How long does a creditor have to file a claim in
probate court after someone has passed away?
Oftentimes clients ask the question: how long does it take
for the estate to be completely administered? Although this is a very common question, the
answer is not always cut and dry. Every estate is different and depends on many
factors. One of the factors that can affect the timeframe of administering an
estate is how many, and what types of, creditor claims are filed in the estate.
Once a creditor claim is filed, the personal representative must properly
address the claim on behalf of the estate.
Florida Statute §733.701 states that every personal
representative must publish and serve a notice to creditors. This notice will
place any prospective creditor on notice that they have a specific time period
to file a claim against the estate. If the creditor fails to file a claim
within the time period, then it will be forever barred, meaning the creditor
will no longer be allowed to secure any funds from the estate. Knowing this,
the next question is, how long does a creditor have to file a claim? The
answer, again, it depends, because the time frame can vary from estate to estate.
According to Florida Statute §733.702, the creditor must
file its claim within 30 days of service of the notice to creditors or 3 months
following the first publication of the notice to creditors, whichever is later.
All “reasonably ascertainable” creditors must be served with a notice to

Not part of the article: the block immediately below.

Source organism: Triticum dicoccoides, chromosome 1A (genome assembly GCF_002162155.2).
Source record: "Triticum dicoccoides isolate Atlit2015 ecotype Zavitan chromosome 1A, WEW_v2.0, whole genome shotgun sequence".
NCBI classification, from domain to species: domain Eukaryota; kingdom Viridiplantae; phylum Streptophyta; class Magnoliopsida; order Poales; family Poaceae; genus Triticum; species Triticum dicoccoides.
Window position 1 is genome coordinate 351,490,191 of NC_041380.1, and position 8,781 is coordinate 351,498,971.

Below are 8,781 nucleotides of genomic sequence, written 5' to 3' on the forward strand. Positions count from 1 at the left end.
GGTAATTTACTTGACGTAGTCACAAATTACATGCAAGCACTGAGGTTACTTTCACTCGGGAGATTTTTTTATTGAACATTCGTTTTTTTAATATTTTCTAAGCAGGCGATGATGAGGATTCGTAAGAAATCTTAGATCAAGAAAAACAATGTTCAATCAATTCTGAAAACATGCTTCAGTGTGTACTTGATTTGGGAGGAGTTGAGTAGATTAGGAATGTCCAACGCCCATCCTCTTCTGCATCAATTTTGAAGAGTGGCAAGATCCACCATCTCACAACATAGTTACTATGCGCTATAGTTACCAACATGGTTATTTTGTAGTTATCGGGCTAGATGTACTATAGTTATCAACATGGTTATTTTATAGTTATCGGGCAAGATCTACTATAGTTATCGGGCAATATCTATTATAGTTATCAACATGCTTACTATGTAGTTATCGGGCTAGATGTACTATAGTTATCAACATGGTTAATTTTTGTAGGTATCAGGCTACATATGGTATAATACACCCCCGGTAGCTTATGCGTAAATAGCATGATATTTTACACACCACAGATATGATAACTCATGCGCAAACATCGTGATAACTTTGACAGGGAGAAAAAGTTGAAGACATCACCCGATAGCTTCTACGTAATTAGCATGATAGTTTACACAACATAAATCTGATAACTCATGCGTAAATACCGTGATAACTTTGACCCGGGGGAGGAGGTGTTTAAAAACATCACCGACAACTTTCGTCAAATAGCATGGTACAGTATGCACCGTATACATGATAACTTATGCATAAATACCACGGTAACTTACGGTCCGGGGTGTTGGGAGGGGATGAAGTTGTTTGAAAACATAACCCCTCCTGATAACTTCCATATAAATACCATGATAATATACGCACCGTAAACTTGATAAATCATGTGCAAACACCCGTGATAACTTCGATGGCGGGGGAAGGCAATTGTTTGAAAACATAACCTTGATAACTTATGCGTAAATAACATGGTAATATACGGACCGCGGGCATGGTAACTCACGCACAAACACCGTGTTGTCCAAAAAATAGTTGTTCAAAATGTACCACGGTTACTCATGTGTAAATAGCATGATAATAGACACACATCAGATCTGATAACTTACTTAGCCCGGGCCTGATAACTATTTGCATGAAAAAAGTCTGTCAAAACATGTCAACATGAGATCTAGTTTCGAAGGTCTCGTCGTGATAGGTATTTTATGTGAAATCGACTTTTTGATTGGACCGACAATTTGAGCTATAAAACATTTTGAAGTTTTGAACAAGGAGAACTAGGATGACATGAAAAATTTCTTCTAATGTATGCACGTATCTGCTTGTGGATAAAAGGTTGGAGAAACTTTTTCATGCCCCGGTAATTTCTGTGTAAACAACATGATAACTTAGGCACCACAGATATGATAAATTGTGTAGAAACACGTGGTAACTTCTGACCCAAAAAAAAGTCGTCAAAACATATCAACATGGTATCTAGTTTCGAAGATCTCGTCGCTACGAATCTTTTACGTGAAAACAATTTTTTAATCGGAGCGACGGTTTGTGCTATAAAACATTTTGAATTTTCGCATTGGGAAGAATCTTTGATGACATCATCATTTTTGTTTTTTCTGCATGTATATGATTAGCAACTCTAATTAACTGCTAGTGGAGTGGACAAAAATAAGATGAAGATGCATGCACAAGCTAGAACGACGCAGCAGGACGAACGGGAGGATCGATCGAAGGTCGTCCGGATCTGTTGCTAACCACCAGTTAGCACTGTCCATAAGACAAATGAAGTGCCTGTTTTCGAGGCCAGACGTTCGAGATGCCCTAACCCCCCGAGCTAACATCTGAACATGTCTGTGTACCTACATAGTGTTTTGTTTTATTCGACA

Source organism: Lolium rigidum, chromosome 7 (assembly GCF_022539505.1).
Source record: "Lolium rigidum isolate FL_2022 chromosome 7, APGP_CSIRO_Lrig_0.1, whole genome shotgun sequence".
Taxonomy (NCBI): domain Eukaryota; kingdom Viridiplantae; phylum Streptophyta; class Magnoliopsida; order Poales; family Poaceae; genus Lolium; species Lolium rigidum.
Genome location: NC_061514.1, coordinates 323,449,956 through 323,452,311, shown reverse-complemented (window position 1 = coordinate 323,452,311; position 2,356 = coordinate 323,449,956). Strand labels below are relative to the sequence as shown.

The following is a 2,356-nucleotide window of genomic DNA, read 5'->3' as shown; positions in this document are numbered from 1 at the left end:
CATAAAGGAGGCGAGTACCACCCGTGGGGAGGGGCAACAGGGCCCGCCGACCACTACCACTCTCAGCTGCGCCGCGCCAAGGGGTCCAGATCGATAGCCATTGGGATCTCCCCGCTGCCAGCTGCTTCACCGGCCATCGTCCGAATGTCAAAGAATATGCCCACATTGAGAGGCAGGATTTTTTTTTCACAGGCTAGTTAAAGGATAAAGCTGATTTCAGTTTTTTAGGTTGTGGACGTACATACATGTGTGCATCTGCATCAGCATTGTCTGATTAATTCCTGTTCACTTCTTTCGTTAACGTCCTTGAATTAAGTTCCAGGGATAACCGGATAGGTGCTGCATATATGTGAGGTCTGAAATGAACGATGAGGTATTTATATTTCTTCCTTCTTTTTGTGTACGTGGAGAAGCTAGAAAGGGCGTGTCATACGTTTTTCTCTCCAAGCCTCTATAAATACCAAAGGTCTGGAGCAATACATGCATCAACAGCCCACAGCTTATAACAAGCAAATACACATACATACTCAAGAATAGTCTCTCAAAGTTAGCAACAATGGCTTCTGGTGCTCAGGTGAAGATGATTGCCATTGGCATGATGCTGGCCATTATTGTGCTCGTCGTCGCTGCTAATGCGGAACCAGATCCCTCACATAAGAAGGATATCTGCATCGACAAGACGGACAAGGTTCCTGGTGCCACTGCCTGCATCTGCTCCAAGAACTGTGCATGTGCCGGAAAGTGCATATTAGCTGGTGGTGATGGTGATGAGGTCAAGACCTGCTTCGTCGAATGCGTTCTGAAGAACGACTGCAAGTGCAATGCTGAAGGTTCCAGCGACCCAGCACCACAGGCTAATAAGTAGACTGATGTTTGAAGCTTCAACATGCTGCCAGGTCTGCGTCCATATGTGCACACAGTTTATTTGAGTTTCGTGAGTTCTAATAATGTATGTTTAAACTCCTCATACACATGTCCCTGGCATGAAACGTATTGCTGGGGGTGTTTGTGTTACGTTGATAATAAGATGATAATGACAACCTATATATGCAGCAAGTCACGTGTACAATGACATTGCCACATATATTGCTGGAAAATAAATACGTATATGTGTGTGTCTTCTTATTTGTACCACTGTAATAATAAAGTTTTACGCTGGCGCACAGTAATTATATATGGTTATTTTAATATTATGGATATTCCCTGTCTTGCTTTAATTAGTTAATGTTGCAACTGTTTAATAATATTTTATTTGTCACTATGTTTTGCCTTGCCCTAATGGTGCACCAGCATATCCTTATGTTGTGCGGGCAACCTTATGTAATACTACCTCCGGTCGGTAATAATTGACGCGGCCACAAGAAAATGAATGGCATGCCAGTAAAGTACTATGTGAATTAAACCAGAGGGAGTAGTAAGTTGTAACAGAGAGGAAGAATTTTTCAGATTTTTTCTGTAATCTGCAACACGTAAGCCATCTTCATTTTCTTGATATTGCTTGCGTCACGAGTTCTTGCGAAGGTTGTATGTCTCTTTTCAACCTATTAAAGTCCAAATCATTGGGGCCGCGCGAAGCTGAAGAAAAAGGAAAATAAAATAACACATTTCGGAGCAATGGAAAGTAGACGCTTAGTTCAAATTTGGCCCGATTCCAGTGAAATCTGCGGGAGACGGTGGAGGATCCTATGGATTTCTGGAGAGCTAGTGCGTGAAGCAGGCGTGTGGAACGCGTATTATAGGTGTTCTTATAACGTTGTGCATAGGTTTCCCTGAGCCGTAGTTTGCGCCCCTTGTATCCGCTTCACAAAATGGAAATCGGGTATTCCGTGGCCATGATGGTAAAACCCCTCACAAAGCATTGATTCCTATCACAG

creditors: if a personal representative knows about, or should be able to
reasonably discover a creditor, then the personal representative must send it a
notice. Regardless, any and all claims must be filed within 2 years of someone
passing away. In Florida, there are various definitions of a “reasonably
Therefore, it is very important for all personal
representatives and their probate attorneys to have a clear understanding of
which creditors might be considered “reasonably ascertainable” for each estate
in its jurisdiction. Conflicts surrounding the “reasonably ascertainable”
creditors have gone as far as the Florida Supreme Court, where in October 2015,
it ruled: “claims of known or reasonably ascertainable creditors of an estate
who were not served with a copy of the notice to creditors are timely if filed
within two years of the decedent’s death.” If these creditors are not properly
served with a notice to creditors, then an estate may be dealing with creditor
issues throughout the entire administration of an estate and even following the
closing of an estate.
Consulting with an experienced probate attorney is vital for
understanding the full complexities of an estate’s administration. If you are
unsure about creditor claims or have any other questions concerning the
administration of an estate, call Bedy Law for a FREE consultation at (727)